Visiting the Orkney Islands was quite the journey for me during my third trip to Scotland. These remote islands are an archipelago at the tip of northeastern Scotland, and quite a ways from Edinburgh or Inverness. I believe that if you really wanted to visit this location, you would really have to want it. I know I did, so I took the journey from Edinburgh to Inverness, and then on to the Orkney Islands. I would do it again in a heart beat!
What is so special about the Orkney Islands, and why the long journey? Orkney was inscribed in 1999 as a UNESCO World Heritage Site, with the stately title of “Heart of Neolithic Orkney”. The Neolithic period was the later part of the stone age dating as far back as 12,000 years.
There are four Neolithic monuments on Orkney:
- Makes Howe, a large chambered tomb
- Stones of Stenness and Ring of Brogdar, two cermonial stone circles
- Skara Brae, a Neolithic settlement
There are also a number of unexcavated burial, ceremonial, and settlement sites. The group constitutes a major prehistoric cultural landscape, which gives a graphic depiction of life in this remote archipelago in the far north of Scotland, some 5,000 years ago.
I have so far visited two of these four sites, which I will cover in this post as well as getting to Orkney and other sites to visit.
Getting to Orkney Islands and Visiting Tips:
You can look up online to find numerable reputable online tours that will take you throughout the Island. I had chosen a tour that included a round trip ride from the city of Inverness through John O’ Groats Ferries.
Since this is the tip of Scotland be prepared for windy and chilly weather, so remember to dress warmly and in layers. Also wear sturdy closed shoes that are comfortable since you may be walking on uneven surfaces.
John O’ Groats, small village and ferry point to Orkney Islands.
Ferry Ride to Orkney
Once we arrived on to the islands we were shuttled by a tour bus to the sites, as well as the city of Kirkwall where we had free time.
Kirkwall is a bustling and charming shopping town in the historic center with a Norse spirit that runs through its veins. This city has a fascinating Viking history, and also dates back as a Royal Burgh in 1486. The name Kirkwall hails from the Norse ‘Kirkjuvagr’, which means ‘Church on the bay’, and you can still feel the town’s old Viking yore.
St Magnus Cathedral, located in Kirkwall, can not be missed as it justly dominates the town’s skyline. This glorious cathedral dates back almost 1,000 years, starting construction in 1137, and taking 300 years to complete. St Magnus is the most northerly cathedral in the UK, and is a fine example of Romanesque architecture.
Orkney Dairy is an absolute must while on the islands. I was told by our guide and other locals that if you are to eat anything in Orkney, it would have to be the dairy. As a person who understands the value of high quality foods, and environments I was excited to try both their local cheese and ice cream. The freshness and creaminess of both products were amazing, and I recommend trying their top quality dairy items as well.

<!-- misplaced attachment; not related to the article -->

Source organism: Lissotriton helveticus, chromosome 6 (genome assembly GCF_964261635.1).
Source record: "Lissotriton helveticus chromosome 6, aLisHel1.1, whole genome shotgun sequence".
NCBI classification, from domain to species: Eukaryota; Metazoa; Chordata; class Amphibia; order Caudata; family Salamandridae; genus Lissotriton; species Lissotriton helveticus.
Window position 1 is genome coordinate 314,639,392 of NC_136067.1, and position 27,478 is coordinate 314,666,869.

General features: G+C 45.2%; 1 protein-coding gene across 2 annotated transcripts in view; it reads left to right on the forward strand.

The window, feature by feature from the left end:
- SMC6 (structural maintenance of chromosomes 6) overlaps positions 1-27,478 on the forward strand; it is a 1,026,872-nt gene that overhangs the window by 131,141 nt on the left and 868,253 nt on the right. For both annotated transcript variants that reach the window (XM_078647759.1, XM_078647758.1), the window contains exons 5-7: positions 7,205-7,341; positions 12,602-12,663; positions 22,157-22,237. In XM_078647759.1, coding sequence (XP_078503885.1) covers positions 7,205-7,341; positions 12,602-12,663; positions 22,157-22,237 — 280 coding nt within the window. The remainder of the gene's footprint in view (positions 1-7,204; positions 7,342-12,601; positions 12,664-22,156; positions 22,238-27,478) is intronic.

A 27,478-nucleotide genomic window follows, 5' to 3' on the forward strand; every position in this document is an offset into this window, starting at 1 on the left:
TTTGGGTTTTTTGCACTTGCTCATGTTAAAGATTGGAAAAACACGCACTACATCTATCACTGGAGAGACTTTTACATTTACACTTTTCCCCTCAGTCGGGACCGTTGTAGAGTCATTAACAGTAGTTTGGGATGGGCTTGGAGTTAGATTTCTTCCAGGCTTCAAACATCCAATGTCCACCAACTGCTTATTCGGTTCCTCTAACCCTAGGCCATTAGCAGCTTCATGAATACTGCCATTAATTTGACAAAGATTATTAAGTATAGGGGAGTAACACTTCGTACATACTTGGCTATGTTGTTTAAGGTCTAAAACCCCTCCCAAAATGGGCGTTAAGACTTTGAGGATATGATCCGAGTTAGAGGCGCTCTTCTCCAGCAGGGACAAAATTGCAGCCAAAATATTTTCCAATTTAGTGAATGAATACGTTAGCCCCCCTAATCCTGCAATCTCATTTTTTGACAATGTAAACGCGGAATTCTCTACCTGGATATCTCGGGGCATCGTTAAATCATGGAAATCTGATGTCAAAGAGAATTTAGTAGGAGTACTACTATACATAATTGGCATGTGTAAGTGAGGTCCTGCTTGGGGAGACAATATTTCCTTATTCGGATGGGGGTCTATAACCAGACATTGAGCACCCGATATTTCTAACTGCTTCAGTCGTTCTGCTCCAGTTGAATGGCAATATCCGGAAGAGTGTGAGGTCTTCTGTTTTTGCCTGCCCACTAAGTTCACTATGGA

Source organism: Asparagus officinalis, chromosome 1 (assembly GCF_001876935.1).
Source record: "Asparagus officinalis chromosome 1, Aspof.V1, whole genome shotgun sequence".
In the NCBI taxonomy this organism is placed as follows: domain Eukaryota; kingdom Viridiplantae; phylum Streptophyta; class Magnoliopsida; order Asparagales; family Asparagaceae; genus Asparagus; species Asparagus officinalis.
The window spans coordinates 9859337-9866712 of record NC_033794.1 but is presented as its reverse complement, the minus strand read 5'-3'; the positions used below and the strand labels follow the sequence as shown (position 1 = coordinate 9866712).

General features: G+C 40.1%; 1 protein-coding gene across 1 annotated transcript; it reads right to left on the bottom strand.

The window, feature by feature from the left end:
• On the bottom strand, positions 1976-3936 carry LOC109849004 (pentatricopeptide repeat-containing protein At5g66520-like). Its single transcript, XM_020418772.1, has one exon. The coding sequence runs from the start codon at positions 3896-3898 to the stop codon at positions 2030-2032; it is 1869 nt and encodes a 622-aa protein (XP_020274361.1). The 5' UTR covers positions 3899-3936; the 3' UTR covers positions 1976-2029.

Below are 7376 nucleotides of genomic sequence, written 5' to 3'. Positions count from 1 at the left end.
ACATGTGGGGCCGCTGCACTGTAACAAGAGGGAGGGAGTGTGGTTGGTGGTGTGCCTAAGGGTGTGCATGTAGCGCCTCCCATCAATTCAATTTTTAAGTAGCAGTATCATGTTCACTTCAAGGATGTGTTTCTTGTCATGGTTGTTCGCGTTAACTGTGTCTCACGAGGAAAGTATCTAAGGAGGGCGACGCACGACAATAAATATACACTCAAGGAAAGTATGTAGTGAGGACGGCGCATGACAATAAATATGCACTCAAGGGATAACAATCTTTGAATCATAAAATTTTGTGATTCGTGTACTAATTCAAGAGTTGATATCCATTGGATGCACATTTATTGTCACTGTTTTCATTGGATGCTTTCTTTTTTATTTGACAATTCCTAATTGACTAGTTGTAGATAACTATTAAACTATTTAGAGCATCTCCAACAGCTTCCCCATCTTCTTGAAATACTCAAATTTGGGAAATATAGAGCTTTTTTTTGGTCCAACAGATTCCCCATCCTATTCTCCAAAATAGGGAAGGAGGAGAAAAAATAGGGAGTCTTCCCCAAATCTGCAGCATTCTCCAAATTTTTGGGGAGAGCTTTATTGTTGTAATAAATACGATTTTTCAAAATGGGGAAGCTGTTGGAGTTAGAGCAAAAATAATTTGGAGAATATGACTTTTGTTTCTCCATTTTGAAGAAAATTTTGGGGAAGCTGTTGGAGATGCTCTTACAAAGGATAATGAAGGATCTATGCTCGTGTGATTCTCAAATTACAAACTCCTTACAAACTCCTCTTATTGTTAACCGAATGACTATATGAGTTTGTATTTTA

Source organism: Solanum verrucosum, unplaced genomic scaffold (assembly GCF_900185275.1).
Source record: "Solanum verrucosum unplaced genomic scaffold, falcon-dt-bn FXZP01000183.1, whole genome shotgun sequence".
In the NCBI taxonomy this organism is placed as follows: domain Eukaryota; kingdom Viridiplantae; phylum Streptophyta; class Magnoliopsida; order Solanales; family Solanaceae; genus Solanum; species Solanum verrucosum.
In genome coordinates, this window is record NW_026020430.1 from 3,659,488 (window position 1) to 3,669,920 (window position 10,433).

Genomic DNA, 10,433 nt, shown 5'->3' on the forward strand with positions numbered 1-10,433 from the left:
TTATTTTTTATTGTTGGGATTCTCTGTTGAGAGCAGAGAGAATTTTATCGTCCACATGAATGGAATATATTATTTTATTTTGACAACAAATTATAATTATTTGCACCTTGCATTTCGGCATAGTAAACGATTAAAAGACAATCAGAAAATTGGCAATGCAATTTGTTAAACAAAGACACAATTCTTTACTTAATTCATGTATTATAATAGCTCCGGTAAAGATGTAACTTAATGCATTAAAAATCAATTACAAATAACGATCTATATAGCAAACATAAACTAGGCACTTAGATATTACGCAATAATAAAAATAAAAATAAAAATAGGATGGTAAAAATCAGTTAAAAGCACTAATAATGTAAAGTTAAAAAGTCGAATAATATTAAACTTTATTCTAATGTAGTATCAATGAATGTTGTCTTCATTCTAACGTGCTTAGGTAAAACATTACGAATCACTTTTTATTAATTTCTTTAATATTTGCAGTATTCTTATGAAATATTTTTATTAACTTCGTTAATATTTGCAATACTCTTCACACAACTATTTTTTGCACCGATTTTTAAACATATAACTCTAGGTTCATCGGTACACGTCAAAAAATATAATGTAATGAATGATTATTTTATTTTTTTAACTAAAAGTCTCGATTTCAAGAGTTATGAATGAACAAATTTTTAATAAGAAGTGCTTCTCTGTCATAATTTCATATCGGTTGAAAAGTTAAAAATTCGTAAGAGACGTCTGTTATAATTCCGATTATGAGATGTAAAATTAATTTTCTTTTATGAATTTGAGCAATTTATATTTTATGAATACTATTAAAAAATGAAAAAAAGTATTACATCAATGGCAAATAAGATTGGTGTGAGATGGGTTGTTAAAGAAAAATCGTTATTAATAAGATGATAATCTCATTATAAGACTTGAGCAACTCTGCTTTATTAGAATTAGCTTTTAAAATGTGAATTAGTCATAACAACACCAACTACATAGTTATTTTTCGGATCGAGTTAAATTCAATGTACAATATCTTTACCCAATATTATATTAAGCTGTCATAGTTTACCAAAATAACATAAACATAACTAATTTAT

Fun Fact: WWII was the turning point when Orkney farmers switched to dairy farming. The change was to help the needs of the 60,000 service personnel who were based on the islands. In 1946 when the military pulled out of Orkney there was a large remainder of milking cows, which eventually gave birth to Orkney’s dairy industry.
The lovely Skraill House overlooks the Bay of Skraill and Skara Brae, which is the UNESCO Neolithic Settlement. This 17th century mansion is the finest home in Orkney, and feels like a mid-century time capsule when you walk through it- pink bathroom, tiger rug, and fine clothing of the day.
Skaill House was the home of the man who first unearthed Skara Brae in 1850, which uncovered thousands of years of Orkney’s fascinating past. After careful restoration, the home was opened to the public in 1997. It still holds the look and charm of the family’s 1950s home along with other antiquities- Captain Cook’s dinner service, Stanley Cursiter paintings, Bishop’s original bed, and other items.
For visiting information, please visit: Skaill House
Skara Brae – UNESCO World Heritage Site
Skara Brae is an incredible place to visit, and one of the top reasons to visit Orkney. The site dates back to roughly 3180 BC to about 2500 BC, it is considered to be Europe’s most complete Neolithic village. It consists of ten clustered flagstone homes set in earthen dams, which provided wall support.
The houses included beds, cupboards, stone hearths, as well as a primitive sewer system. These sewer systems had toilets of the day, with drains in each home that carried waste into the ocean.
⭐ For more information and my complete blog on Skara Brae – Skara Brae – A UNESCO World Heritage Site | Exploring Scotland
Ring of Brodgar and Blog – A UNESCO World Heritage Site
The Ring of Brodgar is a Neolithic henge and stone circle, and is part of the heart of Neolithical Orkney.
It is interestingly the only major British henge stone circle that is almost a perfect circle. Brodgar is a large ring and striking, it ranks with Avebury and Stonehenge as among the greatest of such sites.
⭐ For more information and my complete blog – The Ring of Brodgar – A UNESCO World Heritage Site | Exploring Scotland
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